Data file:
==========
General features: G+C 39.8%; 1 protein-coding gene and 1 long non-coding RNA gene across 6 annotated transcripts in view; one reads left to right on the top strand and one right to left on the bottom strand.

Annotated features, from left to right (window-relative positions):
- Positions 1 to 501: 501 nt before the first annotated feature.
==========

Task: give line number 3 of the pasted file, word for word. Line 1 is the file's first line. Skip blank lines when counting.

- Positions 1 to 501: 501 nt before the first annotated feature.